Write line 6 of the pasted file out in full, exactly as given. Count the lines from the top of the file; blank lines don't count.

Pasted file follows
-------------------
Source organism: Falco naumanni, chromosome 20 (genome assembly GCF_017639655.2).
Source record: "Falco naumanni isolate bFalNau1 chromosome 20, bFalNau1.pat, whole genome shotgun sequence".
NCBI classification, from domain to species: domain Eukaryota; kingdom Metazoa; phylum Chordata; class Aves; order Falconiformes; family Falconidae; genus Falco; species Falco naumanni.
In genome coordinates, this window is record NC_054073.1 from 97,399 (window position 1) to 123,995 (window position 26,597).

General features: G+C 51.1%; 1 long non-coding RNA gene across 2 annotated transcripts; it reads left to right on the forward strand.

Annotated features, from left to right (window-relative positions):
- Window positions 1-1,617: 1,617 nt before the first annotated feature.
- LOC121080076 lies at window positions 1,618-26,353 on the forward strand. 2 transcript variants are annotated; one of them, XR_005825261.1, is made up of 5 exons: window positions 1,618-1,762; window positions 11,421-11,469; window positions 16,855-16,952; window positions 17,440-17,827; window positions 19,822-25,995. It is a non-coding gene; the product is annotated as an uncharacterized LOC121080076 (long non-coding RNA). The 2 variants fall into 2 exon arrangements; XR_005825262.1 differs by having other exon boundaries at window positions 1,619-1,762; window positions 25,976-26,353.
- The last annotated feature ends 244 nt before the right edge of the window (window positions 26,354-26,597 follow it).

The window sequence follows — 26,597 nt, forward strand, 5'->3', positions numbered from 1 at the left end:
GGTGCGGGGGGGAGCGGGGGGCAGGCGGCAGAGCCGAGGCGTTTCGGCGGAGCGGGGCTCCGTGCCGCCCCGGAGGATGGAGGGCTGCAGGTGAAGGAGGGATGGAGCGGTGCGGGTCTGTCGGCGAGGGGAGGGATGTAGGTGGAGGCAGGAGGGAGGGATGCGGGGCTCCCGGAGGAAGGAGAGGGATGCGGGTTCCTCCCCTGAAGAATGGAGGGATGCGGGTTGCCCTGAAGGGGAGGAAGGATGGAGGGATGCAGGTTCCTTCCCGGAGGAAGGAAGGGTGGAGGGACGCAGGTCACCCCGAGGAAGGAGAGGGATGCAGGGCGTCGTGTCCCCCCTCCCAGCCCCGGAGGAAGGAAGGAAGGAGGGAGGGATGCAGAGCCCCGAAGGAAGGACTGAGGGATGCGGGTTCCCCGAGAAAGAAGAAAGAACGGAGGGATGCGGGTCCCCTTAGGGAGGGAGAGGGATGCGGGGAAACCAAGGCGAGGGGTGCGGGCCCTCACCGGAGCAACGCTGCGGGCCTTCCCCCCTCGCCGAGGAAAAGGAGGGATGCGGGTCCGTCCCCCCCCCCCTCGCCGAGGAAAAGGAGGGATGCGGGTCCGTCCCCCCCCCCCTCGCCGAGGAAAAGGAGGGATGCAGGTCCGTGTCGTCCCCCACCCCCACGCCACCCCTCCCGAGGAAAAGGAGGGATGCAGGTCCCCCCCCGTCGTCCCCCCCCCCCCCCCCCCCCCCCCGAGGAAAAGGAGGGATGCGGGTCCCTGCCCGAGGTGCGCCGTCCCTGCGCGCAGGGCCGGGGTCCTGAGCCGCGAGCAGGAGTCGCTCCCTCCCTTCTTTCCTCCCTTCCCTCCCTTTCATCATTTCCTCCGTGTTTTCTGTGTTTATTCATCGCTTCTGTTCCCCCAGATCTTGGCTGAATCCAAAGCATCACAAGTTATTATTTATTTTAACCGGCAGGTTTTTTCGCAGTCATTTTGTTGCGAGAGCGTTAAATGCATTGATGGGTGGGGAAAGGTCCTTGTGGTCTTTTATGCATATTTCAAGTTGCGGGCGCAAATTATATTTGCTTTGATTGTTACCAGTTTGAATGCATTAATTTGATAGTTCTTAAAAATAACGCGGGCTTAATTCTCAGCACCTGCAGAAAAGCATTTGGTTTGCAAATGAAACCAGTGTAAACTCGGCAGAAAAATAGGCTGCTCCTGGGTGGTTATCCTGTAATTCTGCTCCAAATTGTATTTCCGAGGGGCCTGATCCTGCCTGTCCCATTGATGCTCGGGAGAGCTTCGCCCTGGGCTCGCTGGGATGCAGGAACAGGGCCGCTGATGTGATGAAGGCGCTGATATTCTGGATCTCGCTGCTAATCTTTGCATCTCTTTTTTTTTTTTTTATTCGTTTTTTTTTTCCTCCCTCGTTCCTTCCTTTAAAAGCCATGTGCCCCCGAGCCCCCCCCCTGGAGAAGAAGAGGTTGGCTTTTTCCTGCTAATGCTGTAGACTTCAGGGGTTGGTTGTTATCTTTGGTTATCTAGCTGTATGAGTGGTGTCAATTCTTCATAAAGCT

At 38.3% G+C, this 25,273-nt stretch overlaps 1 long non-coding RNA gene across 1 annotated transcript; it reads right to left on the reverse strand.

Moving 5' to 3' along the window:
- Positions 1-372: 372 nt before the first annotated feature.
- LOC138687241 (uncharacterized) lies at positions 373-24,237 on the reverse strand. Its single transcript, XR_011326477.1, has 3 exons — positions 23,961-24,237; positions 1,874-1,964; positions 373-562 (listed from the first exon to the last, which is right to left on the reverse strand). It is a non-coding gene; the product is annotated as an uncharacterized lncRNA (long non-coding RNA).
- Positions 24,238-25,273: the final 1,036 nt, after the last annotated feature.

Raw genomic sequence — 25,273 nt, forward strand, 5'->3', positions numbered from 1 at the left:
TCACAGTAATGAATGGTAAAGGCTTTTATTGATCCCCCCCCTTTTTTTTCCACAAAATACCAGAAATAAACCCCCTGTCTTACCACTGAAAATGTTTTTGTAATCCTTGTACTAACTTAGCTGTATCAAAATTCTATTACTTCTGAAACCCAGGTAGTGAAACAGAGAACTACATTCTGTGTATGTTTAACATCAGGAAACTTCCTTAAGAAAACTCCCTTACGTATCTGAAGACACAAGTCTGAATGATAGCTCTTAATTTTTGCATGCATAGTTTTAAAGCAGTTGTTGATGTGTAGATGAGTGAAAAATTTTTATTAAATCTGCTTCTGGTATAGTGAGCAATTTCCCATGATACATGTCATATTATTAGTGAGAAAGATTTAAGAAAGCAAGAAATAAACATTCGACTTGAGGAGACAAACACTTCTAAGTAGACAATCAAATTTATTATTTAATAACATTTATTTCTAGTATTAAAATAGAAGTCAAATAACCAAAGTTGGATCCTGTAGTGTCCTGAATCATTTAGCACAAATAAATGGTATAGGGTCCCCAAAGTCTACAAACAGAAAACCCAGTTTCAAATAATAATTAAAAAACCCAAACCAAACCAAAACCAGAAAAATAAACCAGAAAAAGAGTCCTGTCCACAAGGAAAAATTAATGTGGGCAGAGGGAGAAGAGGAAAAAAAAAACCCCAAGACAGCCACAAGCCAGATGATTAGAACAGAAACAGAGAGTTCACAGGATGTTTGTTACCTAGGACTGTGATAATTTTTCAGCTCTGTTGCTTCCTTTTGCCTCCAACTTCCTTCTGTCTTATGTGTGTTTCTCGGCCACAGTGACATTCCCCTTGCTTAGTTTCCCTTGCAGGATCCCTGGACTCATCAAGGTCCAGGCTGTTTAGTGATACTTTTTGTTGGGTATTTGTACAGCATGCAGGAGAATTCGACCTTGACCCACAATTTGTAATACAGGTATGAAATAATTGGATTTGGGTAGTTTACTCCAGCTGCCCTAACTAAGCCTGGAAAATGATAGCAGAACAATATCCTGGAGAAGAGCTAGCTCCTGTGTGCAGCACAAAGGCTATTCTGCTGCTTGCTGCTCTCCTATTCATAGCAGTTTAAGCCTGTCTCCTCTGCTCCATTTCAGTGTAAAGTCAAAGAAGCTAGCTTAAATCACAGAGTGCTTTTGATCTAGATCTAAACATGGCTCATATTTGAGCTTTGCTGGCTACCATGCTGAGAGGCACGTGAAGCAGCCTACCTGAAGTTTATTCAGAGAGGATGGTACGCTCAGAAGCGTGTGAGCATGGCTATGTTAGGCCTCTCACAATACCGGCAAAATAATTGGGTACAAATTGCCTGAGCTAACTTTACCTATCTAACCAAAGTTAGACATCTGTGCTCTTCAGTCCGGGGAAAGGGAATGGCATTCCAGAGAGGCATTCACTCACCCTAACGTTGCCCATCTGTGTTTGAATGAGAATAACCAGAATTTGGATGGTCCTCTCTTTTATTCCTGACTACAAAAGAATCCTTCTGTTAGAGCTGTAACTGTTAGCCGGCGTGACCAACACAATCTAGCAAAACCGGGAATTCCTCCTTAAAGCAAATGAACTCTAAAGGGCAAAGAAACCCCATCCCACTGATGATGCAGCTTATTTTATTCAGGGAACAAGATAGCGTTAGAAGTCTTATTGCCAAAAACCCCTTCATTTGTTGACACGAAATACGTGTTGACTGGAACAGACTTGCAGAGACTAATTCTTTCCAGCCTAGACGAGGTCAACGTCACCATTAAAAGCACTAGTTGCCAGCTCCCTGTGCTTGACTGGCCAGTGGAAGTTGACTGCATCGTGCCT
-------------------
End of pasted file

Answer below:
Annotated features, from left to right (window-relative positions):